Graphene, a sheet of carbon just one atom thick, is a promising material for making molecular electronic devices of the future thanks to its unique electronic and mechanical properties, which include extremely high electrical conductivity and exceptional strength. The first real-world applications of graphene devices will most likely involve combining the carbon material with silicon complementary metal-oxide-semiconductor (CMOS) technology. However, integrating graphene with Si CMOS has proved to be more difficult than first imagined since there is no reliable process capable of producing large-area graphene films that have the same high performance as chip-scale ones.

Researchers have already tried out several methods for growing wafer-scale graphene, including epitaxially growing the material on SiC wafers, reducing graphene oxide, chemical vapour deposition (CVD) on metal thin films (such as copper) and recently CVD on hydrogen-terminated single-crystalline germanium surfaces. Among these techniques, CVD is probably the best in terms of compatibility with Si very large-scale integrated (VLSI) technology. However, there is a problem in that the graphene produced can be quite defective and so suffers from lower charge carrier mobilities.

Now, a team of researchers led by Deji Akinwande of the University of Texas at Austin and Ken Teo of Aixtron Ltd in Cambridge, have grown CVD graphene films that measure between 100 and 300 mm across on polycrystalline copper films. The as-made polycrystalline graphene appears to have better charge carrier transport characteristics compared to previously synthesized poly- or single-crystalline wafers. What is more, the graphene covers over 96% of the substrates and has few defects – something that the researchers confirmed using a technique called Raman mapping.

The team made more than 25,000 graphene field-effect transistors from its films – a figure that represents a device yield of nearly 75% (20% up from previous reports). Around 18% of the devices show a charge mobility of more than 3000 cm2/(Vs), which is more than three times higher than that previously seen in CVD polycrystalline graphene samples. And that is not all: the peak mobility of the devices was also about 40% higher than the peak mobility values reported for those made from single-crystalline graphene.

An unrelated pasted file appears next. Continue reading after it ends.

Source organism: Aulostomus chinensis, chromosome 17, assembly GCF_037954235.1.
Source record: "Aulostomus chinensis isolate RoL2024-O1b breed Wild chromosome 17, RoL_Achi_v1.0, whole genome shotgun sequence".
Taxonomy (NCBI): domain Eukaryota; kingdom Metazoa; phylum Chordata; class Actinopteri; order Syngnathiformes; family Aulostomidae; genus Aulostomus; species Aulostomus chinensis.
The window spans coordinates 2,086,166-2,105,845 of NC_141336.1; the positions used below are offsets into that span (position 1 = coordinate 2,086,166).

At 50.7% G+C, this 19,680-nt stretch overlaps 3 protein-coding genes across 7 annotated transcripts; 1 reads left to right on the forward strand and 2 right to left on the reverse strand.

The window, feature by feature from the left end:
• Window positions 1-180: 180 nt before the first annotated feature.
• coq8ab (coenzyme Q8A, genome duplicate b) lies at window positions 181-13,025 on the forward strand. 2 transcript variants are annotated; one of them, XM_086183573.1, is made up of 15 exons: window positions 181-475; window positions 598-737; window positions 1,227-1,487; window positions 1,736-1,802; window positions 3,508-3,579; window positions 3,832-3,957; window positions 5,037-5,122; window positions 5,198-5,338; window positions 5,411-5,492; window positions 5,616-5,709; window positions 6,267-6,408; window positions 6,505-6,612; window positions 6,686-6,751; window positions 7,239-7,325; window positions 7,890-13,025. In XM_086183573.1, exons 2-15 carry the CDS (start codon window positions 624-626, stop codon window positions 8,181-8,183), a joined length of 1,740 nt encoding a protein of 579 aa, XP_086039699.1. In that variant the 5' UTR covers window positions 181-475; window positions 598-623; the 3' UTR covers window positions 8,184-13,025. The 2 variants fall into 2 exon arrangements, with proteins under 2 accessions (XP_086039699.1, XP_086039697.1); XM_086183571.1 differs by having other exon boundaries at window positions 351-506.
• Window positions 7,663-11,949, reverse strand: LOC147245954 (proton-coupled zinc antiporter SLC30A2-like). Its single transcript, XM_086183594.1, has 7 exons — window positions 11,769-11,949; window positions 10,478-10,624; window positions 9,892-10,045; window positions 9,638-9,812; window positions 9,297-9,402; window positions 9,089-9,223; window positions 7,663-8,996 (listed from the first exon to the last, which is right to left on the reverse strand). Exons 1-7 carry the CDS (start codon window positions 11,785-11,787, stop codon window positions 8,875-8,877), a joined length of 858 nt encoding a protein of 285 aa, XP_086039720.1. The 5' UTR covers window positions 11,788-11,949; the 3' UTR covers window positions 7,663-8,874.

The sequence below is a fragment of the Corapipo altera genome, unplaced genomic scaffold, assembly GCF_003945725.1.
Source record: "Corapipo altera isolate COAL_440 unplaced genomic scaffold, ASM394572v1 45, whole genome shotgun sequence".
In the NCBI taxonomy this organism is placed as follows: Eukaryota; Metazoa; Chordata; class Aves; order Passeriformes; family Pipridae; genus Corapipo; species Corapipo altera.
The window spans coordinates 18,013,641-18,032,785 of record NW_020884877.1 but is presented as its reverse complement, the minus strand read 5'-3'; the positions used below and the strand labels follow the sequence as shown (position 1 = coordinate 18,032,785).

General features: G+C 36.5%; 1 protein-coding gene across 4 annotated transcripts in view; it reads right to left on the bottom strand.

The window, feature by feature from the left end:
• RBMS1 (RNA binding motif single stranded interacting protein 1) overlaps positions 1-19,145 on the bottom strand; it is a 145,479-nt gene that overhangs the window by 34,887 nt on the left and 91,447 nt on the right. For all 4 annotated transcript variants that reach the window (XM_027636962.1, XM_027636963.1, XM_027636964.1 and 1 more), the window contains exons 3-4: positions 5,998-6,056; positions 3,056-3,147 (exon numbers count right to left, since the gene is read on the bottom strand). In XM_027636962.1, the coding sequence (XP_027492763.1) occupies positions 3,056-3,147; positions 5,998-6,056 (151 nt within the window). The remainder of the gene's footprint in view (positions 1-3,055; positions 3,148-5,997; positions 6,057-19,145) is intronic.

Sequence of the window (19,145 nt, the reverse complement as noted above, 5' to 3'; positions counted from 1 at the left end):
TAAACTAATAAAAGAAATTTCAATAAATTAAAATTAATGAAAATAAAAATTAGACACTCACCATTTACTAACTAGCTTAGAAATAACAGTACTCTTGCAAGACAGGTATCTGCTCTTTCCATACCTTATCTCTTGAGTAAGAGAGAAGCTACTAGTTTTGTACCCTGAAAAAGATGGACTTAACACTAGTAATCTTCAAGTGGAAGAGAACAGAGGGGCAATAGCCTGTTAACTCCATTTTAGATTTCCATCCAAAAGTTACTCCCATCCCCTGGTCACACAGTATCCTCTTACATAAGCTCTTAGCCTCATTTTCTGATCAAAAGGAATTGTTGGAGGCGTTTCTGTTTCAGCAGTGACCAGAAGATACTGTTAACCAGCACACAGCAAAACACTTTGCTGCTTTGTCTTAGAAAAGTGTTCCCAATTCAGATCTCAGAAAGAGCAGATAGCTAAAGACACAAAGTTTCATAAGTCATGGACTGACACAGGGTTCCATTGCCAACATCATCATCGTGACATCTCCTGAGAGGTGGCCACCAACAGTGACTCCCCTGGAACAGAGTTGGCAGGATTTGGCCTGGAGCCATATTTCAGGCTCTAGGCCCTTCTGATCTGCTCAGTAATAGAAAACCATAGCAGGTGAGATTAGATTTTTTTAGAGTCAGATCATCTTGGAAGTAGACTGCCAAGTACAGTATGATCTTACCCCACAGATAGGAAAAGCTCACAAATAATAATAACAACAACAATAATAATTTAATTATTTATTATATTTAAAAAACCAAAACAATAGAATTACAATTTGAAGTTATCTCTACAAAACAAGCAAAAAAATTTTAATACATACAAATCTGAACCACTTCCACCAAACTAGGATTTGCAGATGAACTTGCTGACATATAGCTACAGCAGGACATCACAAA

Scaling up "relatively straightforward"

“Our process is based on the scalable concept of growing graphene on copper-coated silicon substrates,” Akinwande tells nanotechweb.org. “Once we had developed a suitable method for growing high-quality graphene with negligible numbers of defects in small sample sizes, it was relatively straightforward for us to scale up.

The biggest challenge for scaling up to larger substrates is keeping the temperature and gas distribution uniform during CVD growth, he explains. The Aixtron team solved this problem by using an advanced gas showerhead, as well as multiple thermocouples to accurately balance temperature during this time.”

The Texas–Cambridge researchers say that they would now like to develop a wafer-scale automated transfer method for graphene that is compatible with Si processing. Current techniques are manual and thus not suitable for real-world practical applications, says Akinwande.

The present work is detailed in ACS Nano.